Introduction to Grid Computing for Value At Risk calculation

Risk management is today a strategic objective for financial institutions such as, but not limited to, investment banking and insurance companies. Such risk evaluation uses advanced mathematical theory and requires a lot of data computing. In this article, we will introduce basic concepts of Value At Risk estimation in order to show which kind of calculation is required. We will introduce grid computing in order to show how such architecture can help financial companies producing quickly these very important VAR figures. In later articles, we will describe in detail implementations of that algorithm on several grid middlewares.

Value at Risk

The Value at Risk is one of the major risk indicators for financial portfolio or product. It was introduced in the late 1980’s by American banks (first Banker’s Trust then J.P. Morgan). It gives a measure of the maximal potential loss, during a defined period, under a given probability for a financial product or portfolio. If the “1 day VAR at 90% for your portfolio” is -5%, it means you got less than 10% chance of loosing more than 5% of the value tomorrow.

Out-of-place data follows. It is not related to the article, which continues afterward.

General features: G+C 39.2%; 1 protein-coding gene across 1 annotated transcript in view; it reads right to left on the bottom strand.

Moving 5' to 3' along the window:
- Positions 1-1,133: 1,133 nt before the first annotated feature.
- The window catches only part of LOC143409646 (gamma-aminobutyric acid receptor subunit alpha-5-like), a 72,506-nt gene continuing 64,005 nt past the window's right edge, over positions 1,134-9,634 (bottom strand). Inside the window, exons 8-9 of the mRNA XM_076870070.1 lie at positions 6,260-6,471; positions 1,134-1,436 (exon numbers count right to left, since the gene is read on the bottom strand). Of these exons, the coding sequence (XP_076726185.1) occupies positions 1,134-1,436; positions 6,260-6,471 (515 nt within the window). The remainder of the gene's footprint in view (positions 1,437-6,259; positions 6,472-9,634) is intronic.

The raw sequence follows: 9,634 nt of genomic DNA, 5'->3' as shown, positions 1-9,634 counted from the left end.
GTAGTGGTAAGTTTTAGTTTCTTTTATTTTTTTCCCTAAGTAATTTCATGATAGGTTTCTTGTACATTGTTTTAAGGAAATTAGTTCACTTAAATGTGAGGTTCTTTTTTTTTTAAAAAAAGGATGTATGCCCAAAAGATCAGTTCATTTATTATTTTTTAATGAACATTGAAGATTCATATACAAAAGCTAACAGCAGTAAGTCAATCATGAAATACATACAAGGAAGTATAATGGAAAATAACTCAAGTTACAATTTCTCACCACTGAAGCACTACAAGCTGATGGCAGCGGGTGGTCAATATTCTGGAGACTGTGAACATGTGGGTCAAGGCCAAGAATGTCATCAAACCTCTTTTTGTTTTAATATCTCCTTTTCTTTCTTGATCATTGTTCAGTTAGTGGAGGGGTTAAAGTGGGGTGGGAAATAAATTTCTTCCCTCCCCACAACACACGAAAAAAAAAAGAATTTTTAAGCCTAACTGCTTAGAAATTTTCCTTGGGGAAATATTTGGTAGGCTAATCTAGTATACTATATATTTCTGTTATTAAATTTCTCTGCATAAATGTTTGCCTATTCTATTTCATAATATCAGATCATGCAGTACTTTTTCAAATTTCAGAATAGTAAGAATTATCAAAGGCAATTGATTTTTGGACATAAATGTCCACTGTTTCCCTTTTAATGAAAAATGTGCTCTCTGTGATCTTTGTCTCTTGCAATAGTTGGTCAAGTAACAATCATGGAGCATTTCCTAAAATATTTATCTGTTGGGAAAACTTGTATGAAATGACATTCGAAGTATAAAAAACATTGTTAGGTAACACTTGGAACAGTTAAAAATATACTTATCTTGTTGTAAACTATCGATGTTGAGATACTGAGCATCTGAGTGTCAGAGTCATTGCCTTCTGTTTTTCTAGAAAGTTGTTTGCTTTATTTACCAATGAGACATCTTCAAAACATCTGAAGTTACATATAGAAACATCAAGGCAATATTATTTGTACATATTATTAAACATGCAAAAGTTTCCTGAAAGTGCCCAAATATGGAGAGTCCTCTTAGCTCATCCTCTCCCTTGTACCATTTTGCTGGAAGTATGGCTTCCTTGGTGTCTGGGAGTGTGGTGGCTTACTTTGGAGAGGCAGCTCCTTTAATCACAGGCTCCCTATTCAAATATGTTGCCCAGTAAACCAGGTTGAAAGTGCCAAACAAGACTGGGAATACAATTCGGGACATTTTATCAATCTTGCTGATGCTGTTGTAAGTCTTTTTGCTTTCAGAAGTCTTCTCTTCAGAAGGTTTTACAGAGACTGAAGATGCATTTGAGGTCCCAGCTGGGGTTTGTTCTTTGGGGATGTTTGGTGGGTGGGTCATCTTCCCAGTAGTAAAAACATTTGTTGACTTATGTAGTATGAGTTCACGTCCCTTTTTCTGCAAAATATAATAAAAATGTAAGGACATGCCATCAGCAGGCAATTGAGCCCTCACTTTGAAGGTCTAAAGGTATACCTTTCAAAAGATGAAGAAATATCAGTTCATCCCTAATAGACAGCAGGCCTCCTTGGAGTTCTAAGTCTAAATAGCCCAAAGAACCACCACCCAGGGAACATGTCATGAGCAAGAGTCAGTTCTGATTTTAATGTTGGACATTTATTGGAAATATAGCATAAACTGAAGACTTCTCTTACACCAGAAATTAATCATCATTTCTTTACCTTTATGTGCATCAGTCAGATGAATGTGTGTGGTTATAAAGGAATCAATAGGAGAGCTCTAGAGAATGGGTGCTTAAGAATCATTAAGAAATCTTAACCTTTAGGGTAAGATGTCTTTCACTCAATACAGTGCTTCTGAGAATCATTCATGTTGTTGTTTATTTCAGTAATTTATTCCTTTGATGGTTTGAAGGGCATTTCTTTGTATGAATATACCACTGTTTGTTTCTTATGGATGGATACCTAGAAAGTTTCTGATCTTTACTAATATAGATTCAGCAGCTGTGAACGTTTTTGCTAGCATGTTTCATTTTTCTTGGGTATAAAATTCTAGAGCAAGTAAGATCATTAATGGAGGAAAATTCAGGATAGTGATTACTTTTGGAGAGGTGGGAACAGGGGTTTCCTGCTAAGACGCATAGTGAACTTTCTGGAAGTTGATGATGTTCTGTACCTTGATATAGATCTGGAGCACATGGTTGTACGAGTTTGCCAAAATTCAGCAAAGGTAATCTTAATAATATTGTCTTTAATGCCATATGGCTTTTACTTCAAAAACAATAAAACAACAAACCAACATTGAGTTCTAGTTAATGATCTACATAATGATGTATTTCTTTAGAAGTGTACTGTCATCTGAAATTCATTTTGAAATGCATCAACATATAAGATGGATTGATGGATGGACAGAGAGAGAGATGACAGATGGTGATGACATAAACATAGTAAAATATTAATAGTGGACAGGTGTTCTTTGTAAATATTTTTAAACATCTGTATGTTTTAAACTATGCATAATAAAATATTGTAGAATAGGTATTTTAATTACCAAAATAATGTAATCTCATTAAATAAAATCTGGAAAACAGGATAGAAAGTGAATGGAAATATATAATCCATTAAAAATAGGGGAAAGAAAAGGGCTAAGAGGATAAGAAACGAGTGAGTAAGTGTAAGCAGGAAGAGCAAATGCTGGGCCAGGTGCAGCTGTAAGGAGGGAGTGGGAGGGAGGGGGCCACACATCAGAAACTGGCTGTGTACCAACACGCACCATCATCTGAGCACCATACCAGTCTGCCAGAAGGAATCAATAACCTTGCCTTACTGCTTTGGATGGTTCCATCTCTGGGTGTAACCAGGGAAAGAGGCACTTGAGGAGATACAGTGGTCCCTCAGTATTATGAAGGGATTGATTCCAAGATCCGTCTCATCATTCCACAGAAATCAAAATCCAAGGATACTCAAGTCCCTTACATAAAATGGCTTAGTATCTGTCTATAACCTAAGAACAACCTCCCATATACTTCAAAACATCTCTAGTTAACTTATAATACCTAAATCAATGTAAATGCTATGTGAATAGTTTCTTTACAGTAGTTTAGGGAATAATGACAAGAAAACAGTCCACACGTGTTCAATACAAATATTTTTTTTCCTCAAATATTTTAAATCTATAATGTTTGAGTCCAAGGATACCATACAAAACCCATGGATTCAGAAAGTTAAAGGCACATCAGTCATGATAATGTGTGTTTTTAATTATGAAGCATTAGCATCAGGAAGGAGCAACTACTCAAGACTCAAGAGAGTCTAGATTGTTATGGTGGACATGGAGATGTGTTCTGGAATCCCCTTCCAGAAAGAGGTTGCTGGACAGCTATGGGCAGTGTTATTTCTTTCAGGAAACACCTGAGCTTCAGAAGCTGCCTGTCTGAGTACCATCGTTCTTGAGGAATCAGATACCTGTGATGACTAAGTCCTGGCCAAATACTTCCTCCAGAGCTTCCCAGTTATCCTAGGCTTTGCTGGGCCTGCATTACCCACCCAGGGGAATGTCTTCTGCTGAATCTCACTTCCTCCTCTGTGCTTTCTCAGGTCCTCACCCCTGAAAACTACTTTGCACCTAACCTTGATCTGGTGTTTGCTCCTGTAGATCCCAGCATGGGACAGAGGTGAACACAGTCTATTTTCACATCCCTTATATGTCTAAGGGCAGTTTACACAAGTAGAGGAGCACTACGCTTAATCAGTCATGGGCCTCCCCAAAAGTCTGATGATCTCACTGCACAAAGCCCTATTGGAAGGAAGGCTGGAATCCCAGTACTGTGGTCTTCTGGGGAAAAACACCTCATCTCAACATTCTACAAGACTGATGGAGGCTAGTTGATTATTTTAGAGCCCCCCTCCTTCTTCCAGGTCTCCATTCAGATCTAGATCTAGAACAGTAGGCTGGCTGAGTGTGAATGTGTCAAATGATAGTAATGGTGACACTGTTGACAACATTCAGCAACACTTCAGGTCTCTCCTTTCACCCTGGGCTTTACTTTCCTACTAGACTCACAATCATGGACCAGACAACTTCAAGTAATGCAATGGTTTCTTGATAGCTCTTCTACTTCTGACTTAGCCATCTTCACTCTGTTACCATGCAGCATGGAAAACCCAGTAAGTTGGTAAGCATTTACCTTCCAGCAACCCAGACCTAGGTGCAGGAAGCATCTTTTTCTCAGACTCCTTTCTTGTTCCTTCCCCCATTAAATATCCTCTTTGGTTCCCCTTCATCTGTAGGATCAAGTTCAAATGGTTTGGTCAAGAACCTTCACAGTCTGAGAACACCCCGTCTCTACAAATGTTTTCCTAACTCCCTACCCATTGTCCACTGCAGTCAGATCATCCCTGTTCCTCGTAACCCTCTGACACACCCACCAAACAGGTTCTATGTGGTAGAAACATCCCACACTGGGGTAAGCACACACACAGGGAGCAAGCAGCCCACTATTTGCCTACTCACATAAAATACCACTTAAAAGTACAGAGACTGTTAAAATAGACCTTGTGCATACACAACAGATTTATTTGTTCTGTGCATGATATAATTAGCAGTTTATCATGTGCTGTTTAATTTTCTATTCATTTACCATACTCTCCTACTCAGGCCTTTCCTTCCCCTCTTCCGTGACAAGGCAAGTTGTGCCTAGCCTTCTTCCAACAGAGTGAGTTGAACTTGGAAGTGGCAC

pecentile at 10 percent
More mathematically, the value of a financial product or portfolio can be represented by a probability distribution. The graph above shows a hypothetic probability curve for the value of a product or portfolio for the next business day. The average closing price is 100€ and the vertical axis shows the probability to occur. The red area represents a cumulated probability of 10%. So a price inferior to 75€ in the red area has less than 10% of chance to occur. In conclusion the 1 day Value at Risk at 90% is 25€=-25%. For a sample of data, it is related to the percentile at 10%.